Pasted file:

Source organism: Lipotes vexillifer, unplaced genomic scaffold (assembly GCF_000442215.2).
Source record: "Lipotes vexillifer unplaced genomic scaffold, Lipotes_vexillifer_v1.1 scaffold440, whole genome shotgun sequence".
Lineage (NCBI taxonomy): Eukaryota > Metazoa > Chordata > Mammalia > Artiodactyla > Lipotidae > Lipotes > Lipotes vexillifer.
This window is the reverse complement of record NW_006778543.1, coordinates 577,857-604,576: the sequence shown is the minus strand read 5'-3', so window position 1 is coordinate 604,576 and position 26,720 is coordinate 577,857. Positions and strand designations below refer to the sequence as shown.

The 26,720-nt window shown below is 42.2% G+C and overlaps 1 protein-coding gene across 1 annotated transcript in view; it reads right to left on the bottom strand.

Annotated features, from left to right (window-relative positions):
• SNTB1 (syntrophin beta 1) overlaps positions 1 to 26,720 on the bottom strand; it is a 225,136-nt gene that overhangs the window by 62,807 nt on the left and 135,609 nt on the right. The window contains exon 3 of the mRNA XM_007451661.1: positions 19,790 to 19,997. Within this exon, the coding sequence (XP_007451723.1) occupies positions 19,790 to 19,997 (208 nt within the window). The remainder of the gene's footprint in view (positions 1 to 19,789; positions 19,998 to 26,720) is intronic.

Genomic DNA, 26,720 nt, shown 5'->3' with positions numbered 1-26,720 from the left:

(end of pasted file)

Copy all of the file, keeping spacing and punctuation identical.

Source organism: Lipotes vexillifer, unplaced genomic scaffold (assembly GCF_000442215.2).
Source record: "Lipotes vexillifer unplaced genomic scaffold, Lipotes_vexillifer_v1.1 scaffold440, whole genome shotgun sequence".
Lineage (NCBI taxonomy): Eukaryota > Metazoa > Chordata > Mammalia > Artiodactyla > Lipotidae > Lipotes > Lipotes vexillifer.
This window is the reverse complement of record NW_006778543.1, coordinates 577,857-604,576: the sequence shown is the minus strand read 5'-3', so window position 1 is coordinate 604,576 and position 26,720 is coordinate 577,857. Positions and strand designations below refer to the sequence as shown.

The 26,720-nt window shown below is 42.2% G+C and overlaps 1 protein-coding gene across 1 annotated transcript in view; it reads right to left on the bottom strand.

Annotated features, from left to right (window-relative positions):
• SNTB1 (syntrophin beta 1) overlaps positions 1 to 26,720 on the bottom strand; it is a 225,136-nt gene that overhangs the window by 62,807 nt on the left and 135,609 nt on the right. The window contains exon 3 of the mRNA XM_007451661.1: positions 19,790 to 19,997. Within this exon, the coding sequence (XP_007451723.1) occupies positions 19,790 to 19,997 (208 nt within the window). The remainder of the gene's footprint in view (positions 1 to 19,789; positions 19,998 to 26,720) is intronic.

Genomic DNA, 26,720 nt, shown 5'->3' with positions numbered 1-26,720 from the left: